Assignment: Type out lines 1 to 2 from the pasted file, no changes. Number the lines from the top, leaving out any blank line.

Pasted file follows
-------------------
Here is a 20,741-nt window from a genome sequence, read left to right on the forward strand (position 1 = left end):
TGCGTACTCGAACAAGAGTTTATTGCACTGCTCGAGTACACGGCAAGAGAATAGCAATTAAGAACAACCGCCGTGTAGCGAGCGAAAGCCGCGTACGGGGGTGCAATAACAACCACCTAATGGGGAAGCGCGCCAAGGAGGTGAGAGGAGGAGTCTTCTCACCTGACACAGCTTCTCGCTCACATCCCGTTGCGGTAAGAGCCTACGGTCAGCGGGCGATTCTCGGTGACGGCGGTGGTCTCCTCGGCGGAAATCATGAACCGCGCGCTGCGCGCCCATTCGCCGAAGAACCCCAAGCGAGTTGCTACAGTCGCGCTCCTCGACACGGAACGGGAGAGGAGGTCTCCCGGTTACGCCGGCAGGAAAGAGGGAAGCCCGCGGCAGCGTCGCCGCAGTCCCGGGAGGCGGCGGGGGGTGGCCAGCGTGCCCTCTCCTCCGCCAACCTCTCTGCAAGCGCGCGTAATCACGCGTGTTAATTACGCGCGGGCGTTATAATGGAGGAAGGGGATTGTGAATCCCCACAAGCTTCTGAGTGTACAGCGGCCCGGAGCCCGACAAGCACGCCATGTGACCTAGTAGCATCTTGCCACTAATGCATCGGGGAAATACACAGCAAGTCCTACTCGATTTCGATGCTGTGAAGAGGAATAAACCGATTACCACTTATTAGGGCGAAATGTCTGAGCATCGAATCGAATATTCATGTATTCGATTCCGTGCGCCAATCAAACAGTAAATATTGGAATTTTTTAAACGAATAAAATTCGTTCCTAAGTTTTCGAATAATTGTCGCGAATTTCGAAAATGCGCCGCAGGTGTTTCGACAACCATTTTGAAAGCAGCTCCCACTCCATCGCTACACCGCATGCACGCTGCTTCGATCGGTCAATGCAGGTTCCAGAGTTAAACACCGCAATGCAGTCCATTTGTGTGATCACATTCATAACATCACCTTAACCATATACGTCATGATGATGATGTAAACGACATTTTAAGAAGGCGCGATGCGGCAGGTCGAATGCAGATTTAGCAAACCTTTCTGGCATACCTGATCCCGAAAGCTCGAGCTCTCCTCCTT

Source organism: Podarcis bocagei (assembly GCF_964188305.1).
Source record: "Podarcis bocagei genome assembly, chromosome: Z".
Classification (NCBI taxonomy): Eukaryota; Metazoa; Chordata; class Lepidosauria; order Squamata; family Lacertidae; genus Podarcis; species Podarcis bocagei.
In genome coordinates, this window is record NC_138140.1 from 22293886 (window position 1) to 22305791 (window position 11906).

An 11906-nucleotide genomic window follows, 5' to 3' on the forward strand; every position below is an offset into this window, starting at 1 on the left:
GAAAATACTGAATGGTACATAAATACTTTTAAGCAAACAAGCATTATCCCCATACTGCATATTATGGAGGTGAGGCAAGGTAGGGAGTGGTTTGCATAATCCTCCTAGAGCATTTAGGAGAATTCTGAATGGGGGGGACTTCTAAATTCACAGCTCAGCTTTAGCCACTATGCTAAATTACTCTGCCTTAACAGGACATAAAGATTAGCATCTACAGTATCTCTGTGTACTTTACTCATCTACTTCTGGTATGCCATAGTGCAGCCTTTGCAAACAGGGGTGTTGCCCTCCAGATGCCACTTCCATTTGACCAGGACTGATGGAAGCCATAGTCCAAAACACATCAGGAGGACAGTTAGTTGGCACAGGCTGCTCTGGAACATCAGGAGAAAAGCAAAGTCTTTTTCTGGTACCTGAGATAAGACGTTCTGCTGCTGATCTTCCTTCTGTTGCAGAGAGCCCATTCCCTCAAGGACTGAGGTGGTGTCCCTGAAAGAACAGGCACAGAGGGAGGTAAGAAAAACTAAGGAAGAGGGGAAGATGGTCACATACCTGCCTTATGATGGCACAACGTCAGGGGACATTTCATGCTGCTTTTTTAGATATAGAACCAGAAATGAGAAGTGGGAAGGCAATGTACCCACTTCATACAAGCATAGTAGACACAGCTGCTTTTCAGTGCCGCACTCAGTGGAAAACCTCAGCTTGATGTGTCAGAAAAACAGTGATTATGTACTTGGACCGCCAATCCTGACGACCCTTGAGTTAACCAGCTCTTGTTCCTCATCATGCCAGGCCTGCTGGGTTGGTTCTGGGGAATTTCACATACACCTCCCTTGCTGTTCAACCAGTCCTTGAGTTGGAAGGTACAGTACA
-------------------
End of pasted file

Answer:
Here is a 20,741-nt window from a genome sequence, read left to right on the forward strand (position 1 = left end):
TGCGTACTCGAACAAGAGTTTATTGCACTGCTCGAGTACACGGCAAGAGAATAGCAATTAAGAACAACCGCCGTGTAGCGAGCGAAAGCCGCGTACGGGGGTGCAATAACAACCACCTAATGGGGAAGCGCGCCAAGGAGGTGAGAGGAGGAGTCTTCTCACCTGACACAGCTTCTCGCTCACATCCCGTTGCGGTAAGAGCCTACGGTCAGCGGGCGATTCTCGGTGACGGCGGTGGTCTCCTCGGCGGAAATCATGAACCGCGCGCTGCGCGCCCATTCGCCGAAGAACCCCAAGCGAGTTGCTACAGTCGCGCTCCTCGACACGGAACGGGAGAGGAGGTCTCCCGGTTACGCCGGCAGGAAAGAGGGAAGCCCGCGGCAGCGTCGCCGCAGTCCCGGGAGGCGGCGGGGGGTGGCCAGCGTGCCCTCTCCTCCGCCAACCTCTCTGCAAGCGCGCGTAATCACGCGTGTTAATTACGCGCGGGCGTTATAATGGAGGAAGGGGATTGTGAATCCCCACAAGCTTCTGAGTGTACAGCGGCCCGGAGCCCGACAAGCACGCCATGTGACCTAGTAGCATCTTGCCACTAATGCATCGGGGAAATACACAGCAAGTCCTACTCGATTTCGATGCTGTGAAGAGGAATAAACCGATTACCACTTATTAGGGCGAAATGTCTGAGCATCGAATCGAATATTCATGTATTCGATTCCGTGCGCCAATCAAACAGTAAATATTGGAATTTTTTAAACGAATAAAATTCGTTCCTAAGTTTTCGAATAATTGTCGCGAATTTCGAAAATGCGCCGCAGGTGTTTCGACAACCATTTTGAAAGCAGCTCCCACTCCATCGCTACACCGCATGCACGCTGCTTCGATCGGTCAATGCAGGTTCCAGAGTTAAACACCGCAATGCAGTCCATTTGTGTGATCACATTCATAACATCACCTTAACCATATACGTCATGATGATGATGTAAACGACATTTTAAGAAGGCGCGATGCGGCAGGTCGAATGCAGATTTAGCAAACCTTTCTGGCATACCTGATCCCGAAAGCTCGAGCTCTCCTCCTT